Argument: “Universities Silence Conservative Speech and Ideologies”
One of the primary narratives surrounding campus speech is that universities are hypocritical since they claim to value diverse voices but actively work to silence conservative leaning speech or ideas. What this argument fails to point out is how conservative legislators and watch groups have been actively targeting what they consider “leftist” or “radical” views on campuses for decades. If those on the right claim to support all speech from all groups as a bedrock of freedom, why restrict or target certain types of speech? As Jason Blakely argues, “One of the more troubling examples of this is the attempt to stigmatize certain professors through the website ProfessorWatchList.org, which compiles lists of professors that purportedly need to be monitored due to their ‘radical agenda.’ This website professes to ‘fight for free speech and the right for professors to say whatever they wish’ but at the same time it publicly isolates professors whose perspective is seen as offensive or shocking to conservative students. Through the use of this website students can now know before they ever walk into their college classrooms if their professor is too ‘radical’ to take seriously (or perhaps even too radical to take the class). At best the website serves as a massive ‘trigger warning’ for conservative-leaning students; at worst it is a modern Scarlet Letter.”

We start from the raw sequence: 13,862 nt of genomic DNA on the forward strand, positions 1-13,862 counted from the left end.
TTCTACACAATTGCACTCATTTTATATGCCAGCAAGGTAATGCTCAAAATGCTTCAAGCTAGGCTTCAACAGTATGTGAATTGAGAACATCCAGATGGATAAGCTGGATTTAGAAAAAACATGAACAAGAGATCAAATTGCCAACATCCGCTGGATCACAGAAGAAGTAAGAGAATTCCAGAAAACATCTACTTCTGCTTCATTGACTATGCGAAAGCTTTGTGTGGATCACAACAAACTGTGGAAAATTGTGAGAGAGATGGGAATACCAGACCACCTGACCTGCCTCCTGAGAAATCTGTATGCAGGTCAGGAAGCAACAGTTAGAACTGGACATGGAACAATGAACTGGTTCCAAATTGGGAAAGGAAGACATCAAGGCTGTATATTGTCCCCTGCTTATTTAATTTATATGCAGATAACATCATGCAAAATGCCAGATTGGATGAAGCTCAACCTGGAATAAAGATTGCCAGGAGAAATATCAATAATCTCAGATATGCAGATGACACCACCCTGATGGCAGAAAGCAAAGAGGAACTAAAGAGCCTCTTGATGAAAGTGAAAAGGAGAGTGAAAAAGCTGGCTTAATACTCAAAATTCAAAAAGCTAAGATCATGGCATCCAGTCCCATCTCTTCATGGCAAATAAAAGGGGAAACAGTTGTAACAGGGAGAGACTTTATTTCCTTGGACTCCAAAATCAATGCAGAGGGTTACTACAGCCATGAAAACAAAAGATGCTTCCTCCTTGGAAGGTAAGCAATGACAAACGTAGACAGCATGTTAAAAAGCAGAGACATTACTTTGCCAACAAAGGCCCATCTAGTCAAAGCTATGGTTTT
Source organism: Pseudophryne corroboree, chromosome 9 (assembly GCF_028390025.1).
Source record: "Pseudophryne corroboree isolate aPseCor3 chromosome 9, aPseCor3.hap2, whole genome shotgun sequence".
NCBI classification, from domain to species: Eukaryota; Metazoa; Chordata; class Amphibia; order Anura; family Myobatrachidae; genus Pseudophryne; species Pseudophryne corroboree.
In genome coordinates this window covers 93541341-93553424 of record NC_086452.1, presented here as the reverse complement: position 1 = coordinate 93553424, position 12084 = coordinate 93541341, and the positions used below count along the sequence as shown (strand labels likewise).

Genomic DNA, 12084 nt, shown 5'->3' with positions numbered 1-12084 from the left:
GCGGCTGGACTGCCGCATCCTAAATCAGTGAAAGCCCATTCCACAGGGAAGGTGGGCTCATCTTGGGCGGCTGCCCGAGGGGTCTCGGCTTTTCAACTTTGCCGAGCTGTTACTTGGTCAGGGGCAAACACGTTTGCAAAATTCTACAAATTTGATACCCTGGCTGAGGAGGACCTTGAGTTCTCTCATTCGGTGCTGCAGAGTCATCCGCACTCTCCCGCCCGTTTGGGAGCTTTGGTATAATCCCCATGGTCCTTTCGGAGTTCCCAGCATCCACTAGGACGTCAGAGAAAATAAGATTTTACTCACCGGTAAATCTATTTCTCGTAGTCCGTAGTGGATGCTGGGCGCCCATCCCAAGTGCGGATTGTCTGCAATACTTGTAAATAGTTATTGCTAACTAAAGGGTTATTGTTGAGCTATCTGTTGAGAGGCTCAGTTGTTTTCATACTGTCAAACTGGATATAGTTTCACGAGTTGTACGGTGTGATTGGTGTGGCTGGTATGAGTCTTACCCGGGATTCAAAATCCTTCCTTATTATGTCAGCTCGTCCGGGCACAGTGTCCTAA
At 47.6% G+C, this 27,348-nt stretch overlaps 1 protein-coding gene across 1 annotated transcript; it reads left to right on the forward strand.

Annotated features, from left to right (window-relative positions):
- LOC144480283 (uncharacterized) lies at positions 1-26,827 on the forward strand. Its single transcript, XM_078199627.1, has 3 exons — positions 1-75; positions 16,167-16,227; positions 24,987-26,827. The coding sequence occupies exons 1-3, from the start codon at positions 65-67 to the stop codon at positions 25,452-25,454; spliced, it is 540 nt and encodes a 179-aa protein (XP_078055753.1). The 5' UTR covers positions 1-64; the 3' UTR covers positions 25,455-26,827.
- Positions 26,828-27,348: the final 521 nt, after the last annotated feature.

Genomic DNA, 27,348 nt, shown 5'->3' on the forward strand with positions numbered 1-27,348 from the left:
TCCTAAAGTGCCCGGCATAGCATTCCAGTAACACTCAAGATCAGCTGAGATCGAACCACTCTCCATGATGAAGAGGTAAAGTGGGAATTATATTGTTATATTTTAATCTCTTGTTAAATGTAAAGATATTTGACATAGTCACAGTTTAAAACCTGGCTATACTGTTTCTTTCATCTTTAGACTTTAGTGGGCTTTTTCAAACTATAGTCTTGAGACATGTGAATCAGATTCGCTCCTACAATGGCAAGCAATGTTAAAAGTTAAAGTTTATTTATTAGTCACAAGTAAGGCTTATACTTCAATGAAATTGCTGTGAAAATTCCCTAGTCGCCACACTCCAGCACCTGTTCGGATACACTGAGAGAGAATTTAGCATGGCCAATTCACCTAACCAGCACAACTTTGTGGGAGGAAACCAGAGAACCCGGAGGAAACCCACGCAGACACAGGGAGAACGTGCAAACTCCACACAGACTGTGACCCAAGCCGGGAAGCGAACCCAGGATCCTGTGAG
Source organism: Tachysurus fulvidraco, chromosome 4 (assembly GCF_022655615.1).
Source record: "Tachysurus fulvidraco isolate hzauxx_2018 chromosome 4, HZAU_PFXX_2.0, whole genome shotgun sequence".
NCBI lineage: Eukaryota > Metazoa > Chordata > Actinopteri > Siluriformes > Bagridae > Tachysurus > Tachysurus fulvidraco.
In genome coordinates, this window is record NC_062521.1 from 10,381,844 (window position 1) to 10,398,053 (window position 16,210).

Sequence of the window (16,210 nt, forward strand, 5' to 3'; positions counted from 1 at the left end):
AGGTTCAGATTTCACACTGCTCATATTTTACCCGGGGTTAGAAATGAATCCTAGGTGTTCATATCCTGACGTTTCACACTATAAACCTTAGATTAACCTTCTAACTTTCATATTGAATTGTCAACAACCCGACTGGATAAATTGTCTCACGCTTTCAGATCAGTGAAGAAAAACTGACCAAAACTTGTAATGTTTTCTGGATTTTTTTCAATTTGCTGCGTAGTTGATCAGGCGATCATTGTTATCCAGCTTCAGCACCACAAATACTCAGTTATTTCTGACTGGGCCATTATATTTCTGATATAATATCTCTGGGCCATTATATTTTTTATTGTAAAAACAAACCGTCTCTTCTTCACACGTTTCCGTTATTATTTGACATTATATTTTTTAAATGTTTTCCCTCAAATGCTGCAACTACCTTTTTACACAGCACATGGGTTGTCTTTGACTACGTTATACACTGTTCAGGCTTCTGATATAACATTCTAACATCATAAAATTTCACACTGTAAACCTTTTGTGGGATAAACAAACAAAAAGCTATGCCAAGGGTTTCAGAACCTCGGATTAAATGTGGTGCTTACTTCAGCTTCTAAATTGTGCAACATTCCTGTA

This also ignores patterns of attempts by conservative lawmakers to try and legislate whose voices get heard on college campuses. In Iowa, Senator Mark Chelgren proposed that universities gather voter-registration data for prospective instructors to ensure a “balance of conservative voices on campus.” In Wisconsin, as Donald P. Moynihan writes, “At least three times in the past six months, state legislators have threatened to cut the budget of the University of Wisconsin at Madison for teaching about homosexuality, gender and race. . . . At the University of North Carolina, the board of governors closed a privately funded research center that studied poverty; its director had criticized state elected officials for adopting policies that he argued amounted to ‘a war on poor people.’ Amid broader budget cuts here in Wisconsin, Gov. Scott Walker, without warning or explanation, tried to yank all the state funding for a renewable energy research center. On both private and public campuses, instructors who discuss race, gender, class, reproductive rights, elections or even just politics can find themselves subjected to attack by conservative groups like Media Trackers or Professor Watchlist. Faculty members in public institutions also have to worry about the possibility of having their email searched via Freedom of Information law requests. The ultimate audience for such trawling is lawmakers, who set the rules for public institutions. Indeed, a Media Trackers employee whose job included writing negative profiles of Wisconsin professors recently took a position with a state senator who likes to attack universities as being unfriendly to free speech.”